Coffee and Tea! - Time Reads for August
Jul 30, 2021
This is the third chapter of our reading adventure where our lovely friends at the Tandem Collective have curated some wee literary gems we can enjoy with our brews over the next few months.
And so you know we love all you tea drinkers out there too, we’ve included some tea recommendations this month as well as the sacred bean recommendations
The Atlas of Improbably Places, by Travis Elborough
Travis Elborough goes in search of the obscure and bizarre, the beautiful and arcane. His unique atlas shows you the modern world from surprising new vantage points. The truths and myths behind these hidden lairs, forgotten cities and improbable wonders are as varied as the destinations themselves. These curious places are not just extraordinary sights but reflections on our relationship with the world around us. Acclaimed author and social commentator, Travis Elborough, is a marvellous travel guide to the world’s most unusual corners.
The perfect tea companion for “Atlas of Improbably Places” would be Russian Caravan – even the name sounds exotic
The Disaster Tourist, by Yun Ko-eun
An extraordinary literary thriller that speaks volumes about the human and environmental costs of unsustainable tourism. Yona has been stuck behind a desk for years working as a programming coordinator for Jungle, a travel company specialising in package holidays to destinations ravaged by disaster. When a senior colleague touches her inappropriately she tries to complain, and in an attempt to bury her allegations, the company make her an attractive proposition: a free ticket for one of their most sought-after trips, to the desert island of Mui. She accepts the offer and travels to the remote island, where the major attraction is a supposedly-dramatic sinkhole. When the customers who’ve paid a premium for the trip begin to get frustrated, Yona realises that the company has dangerous plans to fabricate an environmental catastrophe to make the trip more interesting, but when she tries to raise the alarm, she discovers she has put her own life in danger.
The perfect coffee companion for “The Disaster Tourist” would be the Indonesian Sumatra Ache Gayo
We Are All Completely Beside Ourselves, by Karen Joy Fowler
Rosemary’s young, just at college, and she’s decided not to tell anyone a thing about her family. So we’re not going to tell you too much either: you’ll have to find out for yourselves what it is that makes her unhappy family unlike any other. Rosemary is now an only child, but she used to have a sister the same age as her, and an older brother. Both are now gone – vanished from her life. There’s something unique about Rosemary’s sister, Fern. And it was this decision, made by her parents, to give Rosemary a sister like no other, that began all of Rosemary’s trouble. So now she’s telling her story: full of hilarious asides and brilliantly spiky lines, it’s a looping narrative that begins towards the end, and then goes back to the beginning. Twice. It’s funny, clever, intimate, honest, analytical and swirling with ideas that will come back to bite you.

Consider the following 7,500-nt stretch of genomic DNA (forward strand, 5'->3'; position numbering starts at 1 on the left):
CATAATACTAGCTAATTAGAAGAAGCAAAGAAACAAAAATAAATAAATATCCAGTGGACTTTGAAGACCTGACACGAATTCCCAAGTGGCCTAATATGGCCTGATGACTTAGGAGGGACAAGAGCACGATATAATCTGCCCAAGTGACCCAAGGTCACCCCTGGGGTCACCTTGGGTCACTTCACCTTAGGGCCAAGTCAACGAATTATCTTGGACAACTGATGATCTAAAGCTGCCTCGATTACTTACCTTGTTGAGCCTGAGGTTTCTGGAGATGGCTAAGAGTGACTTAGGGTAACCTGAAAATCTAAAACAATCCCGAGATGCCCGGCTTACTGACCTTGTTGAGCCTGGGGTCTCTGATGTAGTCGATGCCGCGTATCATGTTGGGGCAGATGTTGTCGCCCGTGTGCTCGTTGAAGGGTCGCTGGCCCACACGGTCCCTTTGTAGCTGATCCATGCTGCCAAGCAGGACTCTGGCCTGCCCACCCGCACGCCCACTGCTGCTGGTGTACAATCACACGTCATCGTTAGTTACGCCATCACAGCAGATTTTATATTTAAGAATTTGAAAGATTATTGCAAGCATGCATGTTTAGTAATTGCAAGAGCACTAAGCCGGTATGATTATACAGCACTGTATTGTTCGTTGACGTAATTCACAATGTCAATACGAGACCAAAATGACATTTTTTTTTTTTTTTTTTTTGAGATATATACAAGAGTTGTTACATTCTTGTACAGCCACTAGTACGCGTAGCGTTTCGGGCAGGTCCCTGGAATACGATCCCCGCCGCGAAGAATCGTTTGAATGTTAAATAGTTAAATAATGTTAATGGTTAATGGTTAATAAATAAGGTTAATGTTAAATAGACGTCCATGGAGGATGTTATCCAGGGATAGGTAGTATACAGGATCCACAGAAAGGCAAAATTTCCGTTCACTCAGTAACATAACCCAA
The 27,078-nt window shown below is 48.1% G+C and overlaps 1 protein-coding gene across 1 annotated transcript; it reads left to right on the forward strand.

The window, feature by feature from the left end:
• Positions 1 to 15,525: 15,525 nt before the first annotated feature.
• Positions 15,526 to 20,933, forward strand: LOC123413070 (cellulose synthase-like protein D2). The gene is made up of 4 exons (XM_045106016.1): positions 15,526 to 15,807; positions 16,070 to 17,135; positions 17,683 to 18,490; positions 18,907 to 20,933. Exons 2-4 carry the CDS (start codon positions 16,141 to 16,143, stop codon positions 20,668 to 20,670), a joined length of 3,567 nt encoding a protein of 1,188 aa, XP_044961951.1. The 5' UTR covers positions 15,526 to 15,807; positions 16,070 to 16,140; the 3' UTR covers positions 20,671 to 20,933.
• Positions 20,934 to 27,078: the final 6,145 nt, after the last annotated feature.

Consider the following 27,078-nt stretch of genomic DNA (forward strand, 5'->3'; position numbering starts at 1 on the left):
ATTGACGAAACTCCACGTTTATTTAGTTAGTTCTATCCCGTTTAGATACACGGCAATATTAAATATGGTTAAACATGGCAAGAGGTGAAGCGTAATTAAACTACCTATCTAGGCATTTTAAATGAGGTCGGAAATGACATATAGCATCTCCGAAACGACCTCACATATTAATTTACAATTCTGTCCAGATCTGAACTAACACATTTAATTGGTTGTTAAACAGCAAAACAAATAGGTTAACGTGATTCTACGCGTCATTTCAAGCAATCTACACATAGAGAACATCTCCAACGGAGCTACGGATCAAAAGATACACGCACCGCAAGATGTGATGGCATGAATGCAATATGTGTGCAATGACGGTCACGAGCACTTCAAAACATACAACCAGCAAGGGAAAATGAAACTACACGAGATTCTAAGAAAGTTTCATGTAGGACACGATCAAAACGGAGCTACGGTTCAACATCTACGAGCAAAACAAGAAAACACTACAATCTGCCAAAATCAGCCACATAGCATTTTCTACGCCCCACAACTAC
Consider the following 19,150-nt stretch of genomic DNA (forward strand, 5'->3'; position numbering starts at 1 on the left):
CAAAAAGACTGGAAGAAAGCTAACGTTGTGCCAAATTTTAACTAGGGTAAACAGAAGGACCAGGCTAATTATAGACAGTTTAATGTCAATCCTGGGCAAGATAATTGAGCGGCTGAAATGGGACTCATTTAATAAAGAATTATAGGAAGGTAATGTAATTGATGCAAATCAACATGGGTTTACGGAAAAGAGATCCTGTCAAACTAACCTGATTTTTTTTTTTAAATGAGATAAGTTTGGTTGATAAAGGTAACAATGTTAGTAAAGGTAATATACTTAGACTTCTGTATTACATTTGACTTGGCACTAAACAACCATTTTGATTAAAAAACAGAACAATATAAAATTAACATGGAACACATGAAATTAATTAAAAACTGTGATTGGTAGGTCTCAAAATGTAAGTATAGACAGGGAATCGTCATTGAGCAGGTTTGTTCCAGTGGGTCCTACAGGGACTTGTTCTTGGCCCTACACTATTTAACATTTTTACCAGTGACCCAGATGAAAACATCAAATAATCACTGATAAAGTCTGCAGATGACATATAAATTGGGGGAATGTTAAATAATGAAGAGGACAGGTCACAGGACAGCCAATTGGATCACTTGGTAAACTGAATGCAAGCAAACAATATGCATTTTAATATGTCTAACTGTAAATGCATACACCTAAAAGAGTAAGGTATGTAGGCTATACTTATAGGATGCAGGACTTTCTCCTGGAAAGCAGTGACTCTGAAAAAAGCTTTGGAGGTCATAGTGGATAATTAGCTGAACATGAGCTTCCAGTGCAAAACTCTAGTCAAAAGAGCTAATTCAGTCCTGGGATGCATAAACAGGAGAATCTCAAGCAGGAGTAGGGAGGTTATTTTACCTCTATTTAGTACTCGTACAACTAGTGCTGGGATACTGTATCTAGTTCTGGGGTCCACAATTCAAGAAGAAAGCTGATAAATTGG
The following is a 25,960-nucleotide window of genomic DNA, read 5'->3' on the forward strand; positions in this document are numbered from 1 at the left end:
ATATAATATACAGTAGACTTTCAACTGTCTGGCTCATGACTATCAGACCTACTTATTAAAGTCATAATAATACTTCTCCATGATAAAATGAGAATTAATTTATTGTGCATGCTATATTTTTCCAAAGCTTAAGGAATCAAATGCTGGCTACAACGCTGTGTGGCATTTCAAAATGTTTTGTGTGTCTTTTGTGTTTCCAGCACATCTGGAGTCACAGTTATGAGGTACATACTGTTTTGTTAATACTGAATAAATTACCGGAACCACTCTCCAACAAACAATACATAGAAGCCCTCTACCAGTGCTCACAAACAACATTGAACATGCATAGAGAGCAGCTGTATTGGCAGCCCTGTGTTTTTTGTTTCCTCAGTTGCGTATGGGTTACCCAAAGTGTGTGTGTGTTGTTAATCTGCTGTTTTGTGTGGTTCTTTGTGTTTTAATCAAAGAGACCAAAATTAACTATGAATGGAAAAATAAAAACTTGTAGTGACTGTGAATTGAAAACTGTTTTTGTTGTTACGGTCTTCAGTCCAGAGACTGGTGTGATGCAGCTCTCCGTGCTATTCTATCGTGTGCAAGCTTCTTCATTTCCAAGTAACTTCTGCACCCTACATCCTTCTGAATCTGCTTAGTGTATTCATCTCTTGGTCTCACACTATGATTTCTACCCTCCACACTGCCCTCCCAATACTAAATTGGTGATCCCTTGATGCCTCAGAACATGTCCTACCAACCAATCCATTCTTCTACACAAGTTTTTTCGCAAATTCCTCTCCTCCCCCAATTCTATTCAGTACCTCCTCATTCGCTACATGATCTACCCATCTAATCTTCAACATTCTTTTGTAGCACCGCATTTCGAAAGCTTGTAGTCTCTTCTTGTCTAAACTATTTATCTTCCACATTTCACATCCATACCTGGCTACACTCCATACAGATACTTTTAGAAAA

The coffee we’d have alongise “We Are All Completely Beside Ourselves” is the Paradox – quiry and clever
Here is the Beehive, by Sarah Crossan
What would you do if you lost someone the world never knew was yours? For three years, Ana has been consumed by an affair with Connor, a client at her law firm. Their love has been consigned to hotel rooms and dark corners of pubs, keeping their relationship hidden from the world. So the morning that Ana’s company receives a call to say that Connor is dead, her secret grief has nowhere to go. Desperate for an outlet, Ana seeks out the shadowy figure who has always stood just beyond her reach – Connor’s wife Rebecca…
The perfect tea companion for “Here is the Beehive”: is the Chai – refreshing and comforting at the same time
The Sweetness of Water, by Nathan Harris
In the dying days of the American Civil War, newly freed brothers Landry and Prentiss find themselves cast into the world without a penny to their names. Forced to hide out in the woods near their former Georgia plantation, they’re soon discovered by the land’s owner, George Walker, a man still reeling from the loss of his son in the war. When the brothers begin to live and work on George’s farm, the tentative bonds of trust and union begin to blossom between the strangers. But this sanctuary survives on a knife’s edge, and it isn’t long before the inhabitants of the nearby town of Old Ox react with fury at the alliances being formed only a few miles away. Conjuring a world fraught by tragedy and violence yet threaded through with hope, The Sweetness of Water is a debut novel unique in its power to move and enthral.
We couldn’t decide if the brew for “The Sweetness of Water”: was tea or coffee, so here’s both (- not recommended in the same cup!
For tea lovers – go for the Orange Blossom Oolong And for Coffee officianados, we’ say go for the medium-roasted Yirgacheffe
Hope you found some interesting ideas for your August reading. We’ll have more for you soon
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